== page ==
Frank was as cool as ice that day and he kept his judgment during the later years.
His special love for the 2/30th brought him to several of our reunions and once or twice he was Guest of Honour.
Although our last respects may have been delayed, the sympathy of the unit goes strongly to Mrs. Ball.
Mrs. Fred Abbotts
Members will be sorry to hear of the death of our late friend's wife, Mrs. Abbotts. It was she who was our correspondent in Taree for many years.
BITS ABOUT THE BOYS
Harry Griffis, Taree, keeps us in touch with that part of the world. Harry attended the funeral of Mrs. Fred Abbotts.
Charlie Golledge, ex Don Coy, sends greetings.
Nev Riley is living at East Hills. Next time you push your subs under the door, Nev, add some news for the 'Makan'.
Harold French, ex A Coy, was in Sydney for a couple of days last month. Frenchy lives at Walcha.
Cec Palmer of Scone, sends his subs and greetings to all. He confirms that the Scone district has had a frightful battering from the drought.
Pte. G.G. Guan NX30145
K.I.A.10/2/42 near huts at pipeline Mandai Road., B. Coy area. Unburied.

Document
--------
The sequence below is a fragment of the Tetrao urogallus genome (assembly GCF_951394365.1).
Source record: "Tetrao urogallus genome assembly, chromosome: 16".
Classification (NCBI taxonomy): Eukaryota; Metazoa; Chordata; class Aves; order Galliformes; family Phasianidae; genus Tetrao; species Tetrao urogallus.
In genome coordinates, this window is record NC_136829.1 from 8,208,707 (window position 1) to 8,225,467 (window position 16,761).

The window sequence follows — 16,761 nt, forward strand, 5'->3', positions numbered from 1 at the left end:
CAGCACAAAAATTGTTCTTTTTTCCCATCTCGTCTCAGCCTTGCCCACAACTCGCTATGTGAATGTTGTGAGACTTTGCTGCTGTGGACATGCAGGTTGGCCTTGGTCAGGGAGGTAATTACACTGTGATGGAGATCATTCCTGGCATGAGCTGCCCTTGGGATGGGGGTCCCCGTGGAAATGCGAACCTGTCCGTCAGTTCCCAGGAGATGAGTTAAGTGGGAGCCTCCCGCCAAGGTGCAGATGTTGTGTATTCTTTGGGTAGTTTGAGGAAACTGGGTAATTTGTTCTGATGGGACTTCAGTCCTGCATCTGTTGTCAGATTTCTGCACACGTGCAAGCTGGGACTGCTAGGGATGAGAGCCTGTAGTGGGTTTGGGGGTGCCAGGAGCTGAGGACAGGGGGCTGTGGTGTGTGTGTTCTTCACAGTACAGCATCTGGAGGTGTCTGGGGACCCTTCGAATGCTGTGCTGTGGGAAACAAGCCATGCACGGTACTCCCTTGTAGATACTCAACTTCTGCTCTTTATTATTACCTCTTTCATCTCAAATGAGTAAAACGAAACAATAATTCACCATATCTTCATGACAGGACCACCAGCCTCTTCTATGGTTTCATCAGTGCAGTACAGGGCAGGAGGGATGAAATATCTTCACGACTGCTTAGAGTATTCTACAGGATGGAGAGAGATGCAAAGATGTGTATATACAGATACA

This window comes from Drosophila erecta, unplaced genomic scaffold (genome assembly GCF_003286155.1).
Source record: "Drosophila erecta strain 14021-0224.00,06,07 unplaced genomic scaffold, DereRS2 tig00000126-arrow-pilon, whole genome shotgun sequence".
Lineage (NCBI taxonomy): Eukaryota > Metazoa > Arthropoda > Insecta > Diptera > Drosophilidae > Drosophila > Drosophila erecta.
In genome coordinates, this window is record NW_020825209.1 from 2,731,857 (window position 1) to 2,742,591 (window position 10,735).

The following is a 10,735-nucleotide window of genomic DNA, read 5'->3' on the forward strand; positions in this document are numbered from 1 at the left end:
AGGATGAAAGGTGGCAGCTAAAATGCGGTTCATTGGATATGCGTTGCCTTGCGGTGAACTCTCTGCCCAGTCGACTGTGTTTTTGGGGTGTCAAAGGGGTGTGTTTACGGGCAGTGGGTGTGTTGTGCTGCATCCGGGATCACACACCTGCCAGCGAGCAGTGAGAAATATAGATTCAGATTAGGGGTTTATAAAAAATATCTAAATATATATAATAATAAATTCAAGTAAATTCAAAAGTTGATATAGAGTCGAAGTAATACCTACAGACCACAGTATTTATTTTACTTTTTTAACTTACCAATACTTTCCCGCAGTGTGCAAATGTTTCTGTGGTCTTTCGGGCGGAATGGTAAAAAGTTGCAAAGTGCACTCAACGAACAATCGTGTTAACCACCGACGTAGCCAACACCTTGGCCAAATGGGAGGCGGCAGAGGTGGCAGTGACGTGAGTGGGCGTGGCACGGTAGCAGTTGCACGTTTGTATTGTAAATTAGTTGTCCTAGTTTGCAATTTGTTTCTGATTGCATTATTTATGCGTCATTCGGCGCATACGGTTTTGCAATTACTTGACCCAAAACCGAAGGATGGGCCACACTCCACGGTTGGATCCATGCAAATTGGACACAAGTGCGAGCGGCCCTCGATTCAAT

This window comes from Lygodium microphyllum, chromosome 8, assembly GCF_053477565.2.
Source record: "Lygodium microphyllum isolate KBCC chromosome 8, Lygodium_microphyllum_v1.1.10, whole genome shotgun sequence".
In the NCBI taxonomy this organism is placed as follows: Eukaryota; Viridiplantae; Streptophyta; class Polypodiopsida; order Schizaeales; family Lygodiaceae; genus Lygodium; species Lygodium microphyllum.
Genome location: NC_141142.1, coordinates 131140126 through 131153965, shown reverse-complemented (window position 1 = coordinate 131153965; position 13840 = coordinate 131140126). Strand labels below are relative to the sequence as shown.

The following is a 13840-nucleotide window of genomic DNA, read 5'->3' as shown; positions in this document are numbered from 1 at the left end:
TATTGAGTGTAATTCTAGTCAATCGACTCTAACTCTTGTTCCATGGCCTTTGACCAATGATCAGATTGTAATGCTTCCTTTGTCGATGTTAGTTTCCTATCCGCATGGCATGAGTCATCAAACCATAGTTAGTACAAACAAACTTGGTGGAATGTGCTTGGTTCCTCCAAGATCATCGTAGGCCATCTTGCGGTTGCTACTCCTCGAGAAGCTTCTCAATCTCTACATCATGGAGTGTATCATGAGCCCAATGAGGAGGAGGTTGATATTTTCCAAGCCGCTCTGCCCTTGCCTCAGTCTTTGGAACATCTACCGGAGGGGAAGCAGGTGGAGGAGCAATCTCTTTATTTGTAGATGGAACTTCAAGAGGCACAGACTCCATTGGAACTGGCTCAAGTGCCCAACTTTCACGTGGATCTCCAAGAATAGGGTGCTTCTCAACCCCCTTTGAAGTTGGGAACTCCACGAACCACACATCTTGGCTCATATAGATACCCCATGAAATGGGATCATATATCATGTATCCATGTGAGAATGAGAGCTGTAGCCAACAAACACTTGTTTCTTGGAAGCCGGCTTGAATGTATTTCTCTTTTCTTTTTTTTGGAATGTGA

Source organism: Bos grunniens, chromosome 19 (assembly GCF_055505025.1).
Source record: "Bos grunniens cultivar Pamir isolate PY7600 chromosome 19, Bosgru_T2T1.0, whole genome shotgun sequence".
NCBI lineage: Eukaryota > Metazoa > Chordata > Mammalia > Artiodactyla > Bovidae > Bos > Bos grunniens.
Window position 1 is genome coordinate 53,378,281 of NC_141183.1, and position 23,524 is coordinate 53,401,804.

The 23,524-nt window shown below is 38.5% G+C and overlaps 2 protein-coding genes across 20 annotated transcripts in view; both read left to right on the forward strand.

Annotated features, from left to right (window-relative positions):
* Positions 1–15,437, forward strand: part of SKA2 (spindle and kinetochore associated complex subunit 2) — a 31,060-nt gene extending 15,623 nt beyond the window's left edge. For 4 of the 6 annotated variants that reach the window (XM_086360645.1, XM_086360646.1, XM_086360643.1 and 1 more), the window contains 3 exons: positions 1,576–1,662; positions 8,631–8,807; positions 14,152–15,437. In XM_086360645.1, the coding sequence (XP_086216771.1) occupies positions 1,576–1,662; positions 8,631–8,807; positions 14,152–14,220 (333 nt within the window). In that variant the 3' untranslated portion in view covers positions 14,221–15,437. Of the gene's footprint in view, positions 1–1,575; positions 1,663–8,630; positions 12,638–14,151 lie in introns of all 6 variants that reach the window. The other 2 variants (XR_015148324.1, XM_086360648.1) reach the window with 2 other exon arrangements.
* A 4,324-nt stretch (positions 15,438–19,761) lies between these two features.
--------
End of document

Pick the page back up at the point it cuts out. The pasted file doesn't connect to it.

In 1941 his home address was C/- Mrs. L. Guan, Inverell.
Stuart Peach, visiting Inverell High School, noticed that the Book of Remembrance was turned to the page for Pte. Guan, 2/30th Bn. A.I.F. The space for his photograph is vacant. Stuart, The Old Man and the Committee feel that one of our chaps might have a photo which includes Pte. Guan. If so, we would like to remedy the omission at Inverell High School.
The R.S.L. has recently published the R.S.L Handbook, Anzac Jubilee Issue 1965, which comprises a variety of subjects of interest to all ex-servicemen - articles from the Gallipoli campaign to the present day, embracing the three armed services, plus informative features covering in detail such topics as Repatriation Benefits in Australia, War Service Homes, Services Canteens Trust Fund, Medals and Decorations, Legal Service Bureau, War Veterans Homes throughout Australia and a host of other interesting items including an up-to-date and comprehensive Active Service Almanac.